• They have some daily contacts that are only supposed to be worn for a day and then thrown away. Maybe keep a pair of those in your desk at work or in your purse. 
      • I’ve heard there are some websites that offer pairs of glasses for like $15-$50. They are able to do this because they might not have the name brand frames and don’t have to pay the big corporations. 
      • 2

        Really great suggestions Robert.

        I have an old wire rim pair in my consol. It’s a little beat up looking but it will help in an emergency.

    • 2

      I am really surprised how often this is not discussed or mentioned in forums. It’s such an important part of people’s lives that maybe they just overlook it.

      Anyway, I prefer contacts when I am working at my office and living at home with access to clean running water and clean towels. When I am backpacking or camping, I usually opt for glasses. They have drawbacks, but keeping my hands clean enough to touch my eye when camping or backpacking is a concern.

    • 6

      It’s a good question & a valid concern. Here’s my (long) story: I had terrible vision, couldn’t see 6” from my nose, and was rightfully concerned about what would happen if glasses and contacts failed. Thankfully I was a good candidate for LASIK (extreme nearsightedness & some astigmatism) and had it done over 15 years ago. It was and is amazing. Full disclosure, my eyes are dry, which was one of the reasons I could no longer tolerate contacts then, and surgery can make that worse, so now I do use eye drops, and would likely have to make some saline/castor oil type in a long term disaster. Also, your eyes still age, so now I do need glasses for close up, like most people over 40. However, I have not needed distance lenses since, and my eyes, although they have lost some of the sharpness they had at first, have been very stable. My eye doctor recently reviewed my eye health and said that was absolutely the best choice for me, as my eyes had been so bad, and the surgery was such a success. Final word of advice, DO NOT bargain shop that surgery. I know several people that shopped price over experience/recommendations, and they did have problems, mostly related to vision not being corrected fully, or not remaining stable. They had gone to the bulk type clinics where it’s kind of a cattle call atmosphere. Good luck in your research & I hope you’re able to solve your concern successfully!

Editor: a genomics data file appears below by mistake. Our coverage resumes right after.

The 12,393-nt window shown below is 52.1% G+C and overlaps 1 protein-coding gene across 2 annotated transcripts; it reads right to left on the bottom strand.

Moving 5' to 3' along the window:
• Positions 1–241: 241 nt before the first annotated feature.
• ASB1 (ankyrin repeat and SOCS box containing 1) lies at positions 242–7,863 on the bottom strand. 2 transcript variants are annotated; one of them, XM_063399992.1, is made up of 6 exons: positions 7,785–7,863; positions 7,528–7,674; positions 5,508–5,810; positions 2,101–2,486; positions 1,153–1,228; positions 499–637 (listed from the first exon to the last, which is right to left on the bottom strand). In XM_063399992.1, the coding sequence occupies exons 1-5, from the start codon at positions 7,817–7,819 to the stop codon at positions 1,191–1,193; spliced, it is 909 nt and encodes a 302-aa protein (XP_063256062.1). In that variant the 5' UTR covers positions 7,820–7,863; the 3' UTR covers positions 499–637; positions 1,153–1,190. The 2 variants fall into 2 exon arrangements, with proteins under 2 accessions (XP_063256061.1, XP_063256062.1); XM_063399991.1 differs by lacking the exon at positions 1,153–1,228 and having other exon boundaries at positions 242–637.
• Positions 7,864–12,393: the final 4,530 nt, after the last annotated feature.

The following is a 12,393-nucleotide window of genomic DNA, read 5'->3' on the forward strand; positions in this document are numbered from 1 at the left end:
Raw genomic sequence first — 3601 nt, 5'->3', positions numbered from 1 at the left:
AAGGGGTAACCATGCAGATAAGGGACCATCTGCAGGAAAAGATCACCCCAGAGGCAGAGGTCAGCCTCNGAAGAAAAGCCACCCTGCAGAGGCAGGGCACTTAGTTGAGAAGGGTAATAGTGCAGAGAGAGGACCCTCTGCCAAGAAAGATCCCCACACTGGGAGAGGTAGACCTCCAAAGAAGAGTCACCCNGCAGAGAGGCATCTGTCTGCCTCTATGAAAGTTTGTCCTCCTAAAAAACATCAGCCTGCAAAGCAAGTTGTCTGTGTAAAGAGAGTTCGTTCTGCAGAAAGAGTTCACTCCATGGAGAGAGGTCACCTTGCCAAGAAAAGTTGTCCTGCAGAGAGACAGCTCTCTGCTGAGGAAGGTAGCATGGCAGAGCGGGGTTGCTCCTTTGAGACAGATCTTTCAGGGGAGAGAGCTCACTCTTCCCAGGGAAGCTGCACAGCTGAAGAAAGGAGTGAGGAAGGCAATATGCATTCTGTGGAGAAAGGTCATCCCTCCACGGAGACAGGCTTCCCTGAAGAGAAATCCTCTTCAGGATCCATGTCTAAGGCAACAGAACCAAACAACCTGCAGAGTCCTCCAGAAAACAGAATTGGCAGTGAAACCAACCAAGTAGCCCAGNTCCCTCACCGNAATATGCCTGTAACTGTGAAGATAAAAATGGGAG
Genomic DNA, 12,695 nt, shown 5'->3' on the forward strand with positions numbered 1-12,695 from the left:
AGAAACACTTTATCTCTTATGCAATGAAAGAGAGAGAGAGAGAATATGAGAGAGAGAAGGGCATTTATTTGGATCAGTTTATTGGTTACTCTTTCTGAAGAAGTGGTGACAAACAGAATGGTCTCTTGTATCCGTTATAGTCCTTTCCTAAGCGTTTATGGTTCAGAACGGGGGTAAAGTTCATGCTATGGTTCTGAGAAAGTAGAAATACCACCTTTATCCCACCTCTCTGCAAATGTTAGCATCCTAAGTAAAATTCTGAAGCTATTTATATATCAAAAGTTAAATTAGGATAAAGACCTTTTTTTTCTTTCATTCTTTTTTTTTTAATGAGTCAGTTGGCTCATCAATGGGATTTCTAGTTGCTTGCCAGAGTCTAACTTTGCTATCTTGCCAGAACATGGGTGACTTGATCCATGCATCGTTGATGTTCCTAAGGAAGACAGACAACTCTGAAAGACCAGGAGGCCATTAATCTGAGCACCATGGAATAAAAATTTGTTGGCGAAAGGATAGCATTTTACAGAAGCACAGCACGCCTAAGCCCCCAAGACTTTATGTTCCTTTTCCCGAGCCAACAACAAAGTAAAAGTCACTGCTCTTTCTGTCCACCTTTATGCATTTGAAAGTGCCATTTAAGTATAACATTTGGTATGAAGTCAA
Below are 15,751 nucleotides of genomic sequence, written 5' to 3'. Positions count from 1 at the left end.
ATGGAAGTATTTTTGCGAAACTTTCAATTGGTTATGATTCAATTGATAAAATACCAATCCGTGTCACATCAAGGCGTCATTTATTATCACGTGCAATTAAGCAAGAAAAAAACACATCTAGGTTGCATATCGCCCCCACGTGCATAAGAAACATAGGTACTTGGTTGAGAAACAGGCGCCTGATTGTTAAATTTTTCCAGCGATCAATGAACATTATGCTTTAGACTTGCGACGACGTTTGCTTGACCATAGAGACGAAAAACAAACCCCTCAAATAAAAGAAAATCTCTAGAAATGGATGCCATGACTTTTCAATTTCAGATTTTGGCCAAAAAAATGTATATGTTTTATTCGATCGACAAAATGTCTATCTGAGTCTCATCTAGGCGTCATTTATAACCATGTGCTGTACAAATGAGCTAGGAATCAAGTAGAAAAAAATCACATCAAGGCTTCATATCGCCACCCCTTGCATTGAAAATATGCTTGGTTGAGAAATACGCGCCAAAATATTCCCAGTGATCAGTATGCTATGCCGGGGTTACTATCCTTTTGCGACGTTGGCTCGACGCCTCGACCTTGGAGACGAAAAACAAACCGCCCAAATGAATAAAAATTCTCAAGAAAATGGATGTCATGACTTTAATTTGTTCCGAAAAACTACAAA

• 1

        Good morning CR,

        EXCELLENT GUIDANCE !  Do not bargain shop for the surgery.

        The REAL comparison involves the results and professional quality care is not standardized.

      • 5

        Thanks Bob! I’m generally a cautious, thrifty soul, but eyes are so vital and delicate. The 3 people I personally know who went to the bargain shops (about $2k less than I spent I think) all needed follow up surgeries and were ultimately less than happy with the final result. It’s a costly, very personal choice, and one that should be made only with the best advice/care available. I vividly remember right after the surgery, lying on the couch, I looked into my back pasture & was able to follow the flight of the big dragonflies that were migrating through. It felt quite miraculous, and I’m very thankful I had it done. 

      • 3

        Good afternoon CR,

        Well received.

        Great news re the successful surgery.

        “Where there is no vision the people perish.”

      • 3

        Excellent comment CR. It’s like I wrote this because that’s my exact same situation. 

        The one downside to lasik are that my eyes are now drier than before. I have to use eye drops and a recent thing I found are heated eye shades. My optometrist recommended them to me, it looks like a normal sleep mask but has little grains of rice or wheat in the pouch. You heat it in the microwave for a few seconds and rest it on your eyes for 10 minutes. It warms up your oil glands in your eye lids releasing more oil and thinning it out. Helps a lot and lowers my reliance on eye drops.

        I too did not bargain shop for my eyes. I wanted the best of the best. I looked up which surgeon has been established the longest in my state, and I compared the amount of surgeries that they have done. I found a place that was very good, but was more expensive than others. Sure I could have gone to the one with a $250 per eye special that I heard on the radio, but I opted to paying $4000+ because I wanted someone who is VERY good at their job. I would have forever regretted it if I tried to save $100 and was now blind.

        Other fun fact: When they are lasering your eyes, it smells like burning hair.

      • 5

        Good tip on the eye mask, will try it, thanks, Robert! Yes, the procedure itself is a bit alarming, LOL. My husband settled happily in the next room with cookies and a video screen to watch, and he quickly lost both appetite and desire to watch!